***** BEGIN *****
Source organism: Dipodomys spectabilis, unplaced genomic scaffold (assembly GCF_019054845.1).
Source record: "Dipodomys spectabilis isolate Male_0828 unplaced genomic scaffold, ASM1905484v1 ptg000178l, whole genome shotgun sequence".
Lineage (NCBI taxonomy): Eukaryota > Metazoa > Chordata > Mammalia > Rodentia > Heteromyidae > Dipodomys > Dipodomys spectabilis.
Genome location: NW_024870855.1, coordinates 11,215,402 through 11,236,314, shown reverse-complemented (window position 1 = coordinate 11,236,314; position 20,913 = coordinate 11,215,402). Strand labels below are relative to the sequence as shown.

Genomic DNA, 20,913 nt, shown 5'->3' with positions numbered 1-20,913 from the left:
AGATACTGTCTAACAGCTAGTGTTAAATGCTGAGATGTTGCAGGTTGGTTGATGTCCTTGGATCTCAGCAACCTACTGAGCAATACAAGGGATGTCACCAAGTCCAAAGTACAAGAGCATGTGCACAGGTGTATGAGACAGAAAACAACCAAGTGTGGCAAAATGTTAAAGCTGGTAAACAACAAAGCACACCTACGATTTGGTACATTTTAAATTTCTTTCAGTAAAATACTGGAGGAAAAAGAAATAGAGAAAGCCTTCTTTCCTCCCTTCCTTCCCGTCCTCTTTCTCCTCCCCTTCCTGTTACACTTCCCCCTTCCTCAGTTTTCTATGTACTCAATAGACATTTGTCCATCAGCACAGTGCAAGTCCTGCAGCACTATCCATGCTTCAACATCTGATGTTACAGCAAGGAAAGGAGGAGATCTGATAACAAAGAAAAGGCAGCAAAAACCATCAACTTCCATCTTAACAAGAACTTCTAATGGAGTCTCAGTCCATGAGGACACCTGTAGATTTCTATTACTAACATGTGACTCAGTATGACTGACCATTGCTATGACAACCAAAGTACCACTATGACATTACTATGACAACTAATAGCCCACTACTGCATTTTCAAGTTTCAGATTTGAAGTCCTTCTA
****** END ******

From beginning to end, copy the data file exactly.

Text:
Source organism: Dipodomys spectabilis, unplaced genomic scaffold (assembly GCF_019054845.1).
Source record: "Dipodomys spectabilis isolate Male_0828 unplaced genomic scaffold, ASM1905484v1 ptg000178l, whole genome shotgun sequence".
Lineage (NCBI taxonomy): Eukaryota > Metazoa > Chordata > Mammalia > Rodentia > Heteromyidae > Dipodomys > Dipodomys spectabilis.
Genome location: NW_024870855.1, coordinates 11,215,402 through 11,236,314, shown reverse-complemented (window position 1 = coordinate 11,236,314; position 20,913 = coordinate 11,215,402). Strand labels below are relative to the sequence as shown.

Genomic DNA, 20,913 nt, shown 5'->3' with positions numbered 1-20,913 from the left:
AGATACTGTCTAACAGCTAGTGTTAAATGCTGAGATGTTGCAGGTTGGTTGATGTCCTTGGATCTCAGCAACCTACTGAGCAATACAAGGGATGTCACCAAGTCCAAAGTACAAGAGCATGTGCACAGGTGTATGAGACAGAAAACAACCAAGTGTGGCAAAATGTTAAAGCTGGTAAACAACAAAGCACACCTACGATTTGGTACATTTTAAATTTCTTTCAGTAAAATACTGGAGGAAAAAGAAATAGAGAAAGCCTTCTTTCCTCCCTTCCTTCCCGTCCTCTTTCTCCTCCCCTTCCTGTTACACTTCCCCCTTCCTCAGTTTTCTATGTACTCAATAGACATTTGTCCATCAGCACAGTGCAAGTCCTGCAGCACTATCCATGCTTCAACATCTGATGTTACAGCAAGGAAAGGAGGAGATCTGATAACAAAGAAAAGGCAGCAAAAACCATCAACTTCCATCTTAACAAGAACTTCTAATGGAGTCTCAGTCCATGAGGACACCTGTAGATTTCTATTACTAACATGTGACTCAGTATGACTGACCATTGCTATGACAACCAAAGTACCACTATGACATTACTATGACAACTAATAGCCCACTACTGCATTTTCAAGTTTCAGATTTGAAGTCCTTCTA